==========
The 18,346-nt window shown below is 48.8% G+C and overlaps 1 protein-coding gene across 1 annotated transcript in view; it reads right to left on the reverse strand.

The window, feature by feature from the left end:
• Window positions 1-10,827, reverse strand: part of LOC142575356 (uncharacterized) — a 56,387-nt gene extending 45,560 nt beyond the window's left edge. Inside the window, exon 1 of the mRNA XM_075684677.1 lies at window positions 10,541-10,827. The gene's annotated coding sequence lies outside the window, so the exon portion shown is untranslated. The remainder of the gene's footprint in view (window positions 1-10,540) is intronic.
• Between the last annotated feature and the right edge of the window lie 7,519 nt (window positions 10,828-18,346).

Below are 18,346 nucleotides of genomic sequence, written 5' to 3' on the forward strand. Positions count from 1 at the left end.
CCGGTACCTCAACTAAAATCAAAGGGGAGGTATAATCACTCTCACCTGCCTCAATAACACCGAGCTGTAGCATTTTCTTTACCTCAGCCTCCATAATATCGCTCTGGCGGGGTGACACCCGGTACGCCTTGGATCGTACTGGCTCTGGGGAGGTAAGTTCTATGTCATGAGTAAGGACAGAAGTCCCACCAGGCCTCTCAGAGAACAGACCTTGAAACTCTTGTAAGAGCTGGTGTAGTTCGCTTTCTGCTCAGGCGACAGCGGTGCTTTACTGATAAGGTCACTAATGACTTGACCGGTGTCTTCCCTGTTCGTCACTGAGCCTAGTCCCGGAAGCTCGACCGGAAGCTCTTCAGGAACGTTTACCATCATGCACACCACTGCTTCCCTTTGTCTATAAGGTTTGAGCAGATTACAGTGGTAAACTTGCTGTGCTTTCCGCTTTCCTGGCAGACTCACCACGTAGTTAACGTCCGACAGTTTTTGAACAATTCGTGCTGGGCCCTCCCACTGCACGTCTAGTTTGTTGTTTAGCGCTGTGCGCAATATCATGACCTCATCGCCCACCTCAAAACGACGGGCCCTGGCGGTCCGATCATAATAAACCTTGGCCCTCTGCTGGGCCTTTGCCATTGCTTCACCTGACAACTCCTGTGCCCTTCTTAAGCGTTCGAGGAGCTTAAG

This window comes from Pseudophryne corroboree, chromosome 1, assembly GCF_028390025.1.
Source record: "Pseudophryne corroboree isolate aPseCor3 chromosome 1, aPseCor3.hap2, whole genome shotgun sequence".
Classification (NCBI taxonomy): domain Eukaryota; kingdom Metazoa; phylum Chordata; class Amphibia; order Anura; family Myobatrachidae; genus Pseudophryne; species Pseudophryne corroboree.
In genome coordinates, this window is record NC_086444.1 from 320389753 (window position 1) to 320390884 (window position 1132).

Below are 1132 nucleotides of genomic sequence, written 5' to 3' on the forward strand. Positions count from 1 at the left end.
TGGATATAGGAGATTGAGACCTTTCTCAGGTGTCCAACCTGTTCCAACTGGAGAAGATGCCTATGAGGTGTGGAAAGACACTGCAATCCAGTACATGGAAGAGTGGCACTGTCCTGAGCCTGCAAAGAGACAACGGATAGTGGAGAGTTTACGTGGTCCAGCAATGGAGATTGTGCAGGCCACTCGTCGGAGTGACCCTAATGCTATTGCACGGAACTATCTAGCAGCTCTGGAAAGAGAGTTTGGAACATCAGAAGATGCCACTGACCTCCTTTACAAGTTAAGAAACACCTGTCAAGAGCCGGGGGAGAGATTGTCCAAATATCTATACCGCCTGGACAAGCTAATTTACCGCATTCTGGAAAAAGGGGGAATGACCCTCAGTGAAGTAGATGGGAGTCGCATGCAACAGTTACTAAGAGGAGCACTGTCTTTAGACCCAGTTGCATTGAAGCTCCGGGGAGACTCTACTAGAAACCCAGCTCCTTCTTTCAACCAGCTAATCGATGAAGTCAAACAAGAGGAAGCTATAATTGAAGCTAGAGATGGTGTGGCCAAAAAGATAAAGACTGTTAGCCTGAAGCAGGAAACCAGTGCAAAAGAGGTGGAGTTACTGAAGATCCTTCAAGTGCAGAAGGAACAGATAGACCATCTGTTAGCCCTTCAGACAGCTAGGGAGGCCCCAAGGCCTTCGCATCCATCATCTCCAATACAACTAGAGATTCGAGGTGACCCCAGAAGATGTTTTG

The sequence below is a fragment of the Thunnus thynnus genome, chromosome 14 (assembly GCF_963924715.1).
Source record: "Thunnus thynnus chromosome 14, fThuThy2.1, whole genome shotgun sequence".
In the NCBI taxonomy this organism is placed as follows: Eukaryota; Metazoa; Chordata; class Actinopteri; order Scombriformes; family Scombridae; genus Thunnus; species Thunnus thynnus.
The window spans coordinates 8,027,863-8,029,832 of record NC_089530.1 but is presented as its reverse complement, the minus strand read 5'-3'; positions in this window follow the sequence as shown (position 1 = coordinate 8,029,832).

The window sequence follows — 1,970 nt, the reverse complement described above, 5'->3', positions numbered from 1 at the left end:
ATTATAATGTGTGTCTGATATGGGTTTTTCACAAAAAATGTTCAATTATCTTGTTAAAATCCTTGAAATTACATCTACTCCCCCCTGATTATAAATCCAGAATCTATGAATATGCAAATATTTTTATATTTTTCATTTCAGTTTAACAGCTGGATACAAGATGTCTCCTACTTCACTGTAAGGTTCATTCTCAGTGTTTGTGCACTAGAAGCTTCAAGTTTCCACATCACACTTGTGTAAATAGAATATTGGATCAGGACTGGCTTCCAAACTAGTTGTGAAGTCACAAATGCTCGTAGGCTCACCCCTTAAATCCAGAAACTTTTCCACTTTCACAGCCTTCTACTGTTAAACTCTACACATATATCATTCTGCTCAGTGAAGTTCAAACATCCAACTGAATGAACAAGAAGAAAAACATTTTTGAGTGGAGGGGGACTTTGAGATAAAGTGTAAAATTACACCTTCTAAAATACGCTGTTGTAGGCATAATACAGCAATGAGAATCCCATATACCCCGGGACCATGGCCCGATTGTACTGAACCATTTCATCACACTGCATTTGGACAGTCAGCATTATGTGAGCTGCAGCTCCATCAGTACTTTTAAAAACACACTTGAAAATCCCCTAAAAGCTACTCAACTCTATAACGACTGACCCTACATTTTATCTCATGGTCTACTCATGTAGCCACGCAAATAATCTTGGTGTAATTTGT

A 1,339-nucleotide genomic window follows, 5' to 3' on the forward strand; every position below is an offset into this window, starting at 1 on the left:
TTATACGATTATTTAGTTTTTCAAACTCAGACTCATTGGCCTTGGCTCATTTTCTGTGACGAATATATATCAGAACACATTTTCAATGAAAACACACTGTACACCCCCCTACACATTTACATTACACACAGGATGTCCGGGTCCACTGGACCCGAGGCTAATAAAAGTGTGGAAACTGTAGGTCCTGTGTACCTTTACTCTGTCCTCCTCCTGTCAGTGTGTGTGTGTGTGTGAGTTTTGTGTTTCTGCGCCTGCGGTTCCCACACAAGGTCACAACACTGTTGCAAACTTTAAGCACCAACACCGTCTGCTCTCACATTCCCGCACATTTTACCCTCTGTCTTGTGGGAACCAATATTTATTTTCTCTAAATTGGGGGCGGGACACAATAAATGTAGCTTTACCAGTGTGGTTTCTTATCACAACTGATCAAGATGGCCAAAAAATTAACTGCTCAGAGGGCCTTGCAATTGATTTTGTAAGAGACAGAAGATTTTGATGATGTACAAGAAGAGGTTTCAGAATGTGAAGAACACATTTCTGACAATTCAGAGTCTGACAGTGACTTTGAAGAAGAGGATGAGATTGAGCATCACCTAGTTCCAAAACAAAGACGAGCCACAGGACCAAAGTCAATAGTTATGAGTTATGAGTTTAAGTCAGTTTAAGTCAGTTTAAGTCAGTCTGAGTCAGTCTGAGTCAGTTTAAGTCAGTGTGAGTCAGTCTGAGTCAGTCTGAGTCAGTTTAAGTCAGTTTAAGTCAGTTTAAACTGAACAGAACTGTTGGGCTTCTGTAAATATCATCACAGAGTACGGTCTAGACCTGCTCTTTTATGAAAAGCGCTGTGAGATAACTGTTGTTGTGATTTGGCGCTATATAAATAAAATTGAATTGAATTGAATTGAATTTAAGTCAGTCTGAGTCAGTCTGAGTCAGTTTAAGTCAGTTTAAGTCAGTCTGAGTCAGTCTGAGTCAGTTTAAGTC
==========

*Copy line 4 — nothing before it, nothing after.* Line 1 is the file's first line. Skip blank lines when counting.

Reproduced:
• Between the last annotated feature and the right edge of the window lie 7,519 nt (window positions 10,828-18,346).